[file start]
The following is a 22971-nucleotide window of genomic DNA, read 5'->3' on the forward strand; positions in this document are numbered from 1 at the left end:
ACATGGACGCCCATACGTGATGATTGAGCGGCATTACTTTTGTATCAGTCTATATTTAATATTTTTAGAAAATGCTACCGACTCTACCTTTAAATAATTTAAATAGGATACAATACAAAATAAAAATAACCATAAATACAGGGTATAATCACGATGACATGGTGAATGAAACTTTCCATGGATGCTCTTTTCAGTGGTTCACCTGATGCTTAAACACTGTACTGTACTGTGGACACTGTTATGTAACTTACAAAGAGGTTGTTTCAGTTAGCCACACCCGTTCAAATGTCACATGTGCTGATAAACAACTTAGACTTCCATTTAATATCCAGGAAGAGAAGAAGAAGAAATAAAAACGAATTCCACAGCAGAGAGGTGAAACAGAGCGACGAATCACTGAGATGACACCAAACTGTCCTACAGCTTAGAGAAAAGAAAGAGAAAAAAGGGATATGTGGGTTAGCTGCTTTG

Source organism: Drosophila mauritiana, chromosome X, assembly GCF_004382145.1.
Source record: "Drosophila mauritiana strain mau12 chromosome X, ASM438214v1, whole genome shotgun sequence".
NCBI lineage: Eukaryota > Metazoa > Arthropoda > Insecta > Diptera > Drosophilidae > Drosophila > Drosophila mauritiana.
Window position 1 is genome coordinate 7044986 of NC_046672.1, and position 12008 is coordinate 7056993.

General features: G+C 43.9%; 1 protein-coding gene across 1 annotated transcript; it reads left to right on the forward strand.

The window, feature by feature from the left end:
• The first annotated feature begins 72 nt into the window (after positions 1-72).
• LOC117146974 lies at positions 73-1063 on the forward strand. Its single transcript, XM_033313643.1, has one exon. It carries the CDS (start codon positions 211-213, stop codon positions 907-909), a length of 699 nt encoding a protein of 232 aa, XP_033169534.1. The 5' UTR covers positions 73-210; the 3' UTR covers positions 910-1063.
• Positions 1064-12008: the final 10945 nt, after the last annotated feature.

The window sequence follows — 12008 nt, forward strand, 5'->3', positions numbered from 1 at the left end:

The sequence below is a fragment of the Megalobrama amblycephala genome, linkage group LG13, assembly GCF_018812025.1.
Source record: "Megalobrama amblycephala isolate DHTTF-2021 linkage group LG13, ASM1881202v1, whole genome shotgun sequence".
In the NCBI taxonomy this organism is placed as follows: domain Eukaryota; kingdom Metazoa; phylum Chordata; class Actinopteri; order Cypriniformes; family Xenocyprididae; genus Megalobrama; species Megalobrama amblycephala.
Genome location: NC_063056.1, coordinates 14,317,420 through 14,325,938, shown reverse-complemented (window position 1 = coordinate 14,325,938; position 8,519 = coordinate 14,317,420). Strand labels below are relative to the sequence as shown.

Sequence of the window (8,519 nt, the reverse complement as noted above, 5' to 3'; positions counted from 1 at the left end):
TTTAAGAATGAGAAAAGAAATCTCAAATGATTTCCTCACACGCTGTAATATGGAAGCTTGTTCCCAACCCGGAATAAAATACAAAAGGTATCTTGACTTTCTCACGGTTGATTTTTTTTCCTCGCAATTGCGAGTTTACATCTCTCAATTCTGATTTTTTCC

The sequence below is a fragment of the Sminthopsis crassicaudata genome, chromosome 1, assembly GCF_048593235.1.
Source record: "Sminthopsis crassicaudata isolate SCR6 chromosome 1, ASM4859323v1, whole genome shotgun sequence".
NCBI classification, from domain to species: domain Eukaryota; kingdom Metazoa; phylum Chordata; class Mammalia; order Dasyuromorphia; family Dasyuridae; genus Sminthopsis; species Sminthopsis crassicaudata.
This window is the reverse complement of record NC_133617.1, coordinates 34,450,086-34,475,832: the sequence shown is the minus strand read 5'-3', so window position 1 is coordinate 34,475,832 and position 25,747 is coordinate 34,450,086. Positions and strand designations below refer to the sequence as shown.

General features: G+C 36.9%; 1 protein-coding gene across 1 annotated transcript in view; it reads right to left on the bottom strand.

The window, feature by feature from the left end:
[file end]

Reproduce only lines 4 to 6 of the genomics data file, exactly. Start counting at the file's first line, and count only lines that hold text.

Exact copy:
Source record: "Drosophila mauritiana strain mau12 chromosome X, ASM438214v1, whole genome shotgun sequence".
NCBI lineage: Eukaryota > Metazoa > Arthropoda > Insecta > Diptera > Drosophilidae > Drosophila > Drosophila mauritiana.
Window position 1 is genome coordinate 7044986 of NC_046672.1, and position 12008 is coordinate 7056993.